It is a bit of a tough slog to get through if one cares only for the quality (or lack of it) on display. The screenplay, although it rises above the vast majority of low budget screenplays - in what it attempts - is still repetitious and frequently awkward. No doubt it's heart was in the right place but you don't film your "intention", you polish your darn screenplay and make it acceptable! It tries to provide interesting character "bits" but because the exchanges seem unrehearsed (or like poor quality improv) they don't feel believable and the film stumbles to a stop again and again. Dialogue veers from a conscious attempt to sound "period" to almost casual modern profanity while dropping anachronistic phrases and attitudes left and right. Much of it's serious aspects seem neither developed nor even well thought out.

Particularly deadly for a period film that wants to be seen as something other than neighborhood kids playing cowboys, there doesn't seem to be a clear grasp of the time and place while at the same time I got the impression the director knew there should be one: people are not as clean and neat as modern counterparts, however the effort to achieve this is comically bad - very specific smudges on cheeks and brows that seem only to have come from contact with a make-up artist. And how do you explain the town's barber who always wears chaps, unless they were part of a western costume he borrowed? And the town's hookers with their modern underwear and lingerie? The fabric of the shirts and the modern styled jeans? The lead character wears an anachronistic suit, but they knew he should have a different type of tie. Of course the fabric, fold and cut of the tie looks like it belongs to a last minute available resource, not the period, but at least there was the attempt.

The actors perform as if they are still in the process of learning their lines - nothing else could excuse the halting, labored way sentences slowly stumble out of actor's mouths. But, having said that, at least the performers were not encouraged (or allowed) to be unnaturally over-the-top; the sort of hammy theatrical style so common amongst wanna-be actors only experienced with the community or collegiate stage. So again, a big plus tempered by a big negative.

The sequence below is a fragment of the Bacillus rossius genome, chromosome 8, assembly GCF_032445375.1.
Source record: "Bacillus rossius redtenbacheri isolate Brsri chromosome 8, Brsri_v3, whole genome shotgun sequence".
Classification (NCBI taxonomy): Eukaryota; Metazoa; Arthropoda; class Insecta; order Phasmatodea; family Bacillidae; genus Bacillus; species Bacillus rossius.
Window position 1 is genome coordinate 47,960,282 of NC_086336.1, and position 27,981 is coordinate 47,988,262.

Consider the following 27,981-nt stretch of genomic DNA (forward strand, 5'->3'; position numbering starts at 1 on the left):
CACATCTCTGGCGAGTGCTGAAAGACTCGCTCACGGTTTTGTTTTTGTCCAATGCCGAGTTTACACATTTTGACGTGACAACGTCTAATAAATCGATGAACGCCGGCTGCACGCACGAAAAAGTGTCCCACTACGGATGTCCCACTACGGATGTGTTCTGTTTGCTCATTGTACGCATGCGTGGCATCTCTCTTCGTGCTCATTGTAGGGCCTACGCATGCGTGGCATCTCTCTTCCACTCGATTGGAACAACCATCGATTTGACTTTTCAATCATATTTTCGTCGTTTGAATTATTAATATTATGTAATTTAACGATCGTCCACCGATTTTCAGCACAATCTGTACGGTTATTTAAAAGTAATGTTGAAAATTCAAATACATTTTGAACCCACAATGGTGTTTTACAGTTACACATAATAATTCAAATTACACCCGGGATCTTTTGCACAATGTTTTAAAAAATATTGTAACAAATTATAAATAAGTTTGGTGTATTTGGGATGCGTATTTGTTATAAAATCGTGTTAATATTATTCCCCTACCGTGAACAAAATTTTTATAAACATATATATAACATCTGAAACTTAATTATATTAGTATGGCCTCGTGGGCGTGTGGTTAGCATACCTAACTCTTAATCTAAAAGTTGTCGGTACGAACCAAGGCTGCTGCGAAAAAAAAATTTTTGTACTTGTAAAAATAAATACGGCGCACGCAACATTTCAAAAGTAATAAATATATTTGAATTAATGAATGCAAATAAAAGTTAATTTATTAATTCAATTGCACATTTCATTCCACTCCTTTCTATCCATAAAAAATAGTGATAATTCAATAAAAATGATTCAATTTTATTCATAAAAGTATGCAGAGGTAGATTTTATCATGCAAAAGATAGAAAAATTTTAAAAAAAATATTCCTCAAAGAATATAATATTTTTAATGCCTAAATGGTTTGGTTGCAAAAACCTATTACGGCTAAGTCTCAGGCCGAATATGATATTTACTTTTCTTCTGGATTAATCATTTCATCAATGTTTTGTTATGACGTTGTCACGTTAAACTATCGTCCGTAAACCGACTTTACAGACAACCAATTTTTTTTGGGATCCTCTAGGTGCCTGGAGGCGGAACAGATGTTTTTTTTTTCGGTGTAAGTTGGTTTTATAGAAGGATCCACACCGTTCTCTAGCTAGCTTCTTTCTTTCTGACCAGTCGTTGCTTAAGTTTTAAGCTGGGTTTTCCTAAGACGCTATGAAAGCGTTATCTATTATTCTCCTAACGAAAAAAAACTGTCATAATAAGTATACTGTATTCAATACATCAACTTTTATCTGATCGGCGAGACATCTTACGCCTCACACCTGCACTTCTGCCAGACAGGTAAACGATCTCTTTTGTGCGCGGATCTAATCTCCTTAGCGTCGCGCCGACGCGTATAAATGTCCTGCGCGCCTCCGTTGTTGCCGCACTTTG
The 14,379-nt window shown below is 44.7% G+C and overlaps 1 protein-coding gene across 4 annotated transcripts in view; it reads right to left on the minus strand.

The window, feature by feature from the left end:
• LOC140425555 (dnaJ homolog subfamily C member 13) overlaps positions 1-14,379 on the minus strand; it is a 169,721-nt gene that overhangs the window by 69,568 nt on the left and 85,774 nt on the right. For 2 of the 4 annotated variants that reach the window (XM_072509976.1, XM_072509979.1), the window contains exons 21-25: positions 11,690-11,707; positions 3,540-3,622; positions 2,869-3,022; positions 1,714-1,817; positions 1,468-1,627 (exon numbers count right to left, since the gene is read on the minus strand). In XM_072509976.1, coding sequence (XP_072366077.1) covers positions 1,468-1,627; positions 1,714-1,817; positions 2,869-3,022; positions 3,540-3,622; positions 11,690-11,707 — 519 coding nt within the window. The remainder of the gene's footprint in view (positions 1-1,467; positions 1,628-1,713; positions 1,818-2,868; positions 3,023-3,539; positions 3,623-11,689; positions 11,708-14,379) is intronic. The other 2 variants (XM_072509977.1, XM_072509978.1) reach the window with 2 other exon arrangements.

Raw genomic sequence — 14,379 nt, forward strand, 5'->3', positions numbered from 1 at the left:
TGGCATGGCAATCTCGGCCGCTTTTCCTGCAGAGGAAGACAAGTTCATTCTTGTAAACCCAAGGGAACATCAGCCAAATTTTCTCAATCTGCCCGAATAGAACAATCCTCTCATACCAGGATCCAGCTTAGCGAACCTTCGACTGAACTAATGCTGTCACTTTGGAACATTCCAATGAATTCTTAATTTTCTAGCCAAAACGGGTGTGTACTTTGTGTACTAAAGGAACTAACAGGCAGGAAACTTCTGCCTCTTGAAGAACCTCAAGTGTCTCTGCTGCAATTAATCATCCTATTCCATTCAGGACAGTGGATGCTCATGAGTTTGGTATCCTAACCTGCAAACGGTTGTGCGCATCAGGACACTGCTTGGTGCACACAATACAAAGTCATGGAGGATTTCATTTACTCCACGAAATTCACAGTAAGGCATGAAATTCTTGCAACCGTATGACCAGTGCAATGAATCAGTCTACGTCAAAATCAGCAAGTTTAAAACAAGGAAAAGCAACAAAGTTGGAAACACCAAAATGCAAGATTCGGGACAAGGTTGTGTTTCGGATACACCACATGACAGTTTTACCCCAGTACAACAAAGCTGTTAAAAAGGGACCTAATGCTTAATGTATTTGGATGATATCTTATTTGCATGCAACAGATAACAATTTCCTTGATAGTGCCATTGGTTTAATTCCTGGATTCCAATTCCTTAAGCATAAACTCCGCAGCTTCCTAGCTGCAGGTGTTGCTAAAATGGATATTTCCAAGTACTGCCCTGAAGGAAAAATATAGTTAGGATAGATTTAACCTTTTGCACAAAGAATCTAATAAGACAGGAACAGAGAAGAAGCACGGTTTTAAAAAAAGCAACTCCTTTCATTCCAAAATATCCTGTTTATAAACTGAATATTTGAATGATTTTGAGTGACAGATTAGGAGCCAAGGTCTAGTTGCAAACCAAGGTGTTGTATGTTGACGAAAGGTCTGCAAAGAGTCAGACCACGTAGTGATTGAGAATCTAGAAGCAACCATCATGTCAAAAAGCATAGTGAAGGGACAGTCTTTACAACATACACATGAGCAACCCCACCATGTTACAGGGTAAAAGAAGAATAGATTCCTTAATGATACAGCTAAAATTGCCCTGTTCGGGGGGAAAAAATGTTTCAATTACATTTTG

The director was wise enough to know he needed his frame filled with texture and dressing however this only translates into a wide disparity between the appropriateness of props and set dressing. A more experienced (or talented) visual eye could have also shown how to better compose shots so that the environments seemed real; as it is 90% of all interiors look as if they were shot in the same place, slightly - and unimaginatively - re-dressed. They are also shot in such a way that it looks like they could only dress one wall, and a corner, per "location" - I'm sure moving the camera would reveal things we shouldn't see. Because of this limitation more than half the film is visually flat and stagy.

Obviously the director aspires to be a Peckinpah or a Leone - and he is to be praised for aiming high - but the number of shootouts and violent confrontations require the ability to pull them off. In this he only achieves a fifty percent success rate, which is commendable; but if he'd had fewer of them he could have spent twice the time and effort to get them perfect. One can see him straining to recreate a Peckinpah blood-bath vibe, but when half your violence is rather embarrassingly staged and shot, you're not doing your film any favors.

Unfortunately it strikes me as the work of a film fanatic who is happy enough just to attempt something, and is far less concerned with whether he is doing it well. I'll give him respect for using blood squibs but why settle for such poor consistency blood? Or the over reliance on the terribly cheesy digital gun flash effect (when we'd be seeing much more smoke than flash from period firearms)? And if he wants his films to be good, as opposed to just ballsy, he should do some research (or recruit people with the appropriate skills and knowledge). The production reeks of enthusiasm over ability, and fosters the concern that he might not know the difference. And if there had only been more polish to the poorer parts, it wouldn't be so difficult to sit through.

I found myself curious, and mildly optimistic, to see what this filmmaker would do with future projects but a quick search reveals he's made another 29 of these little films in the past seven years so I'm wary the optimism, however slight, might be poorly placed.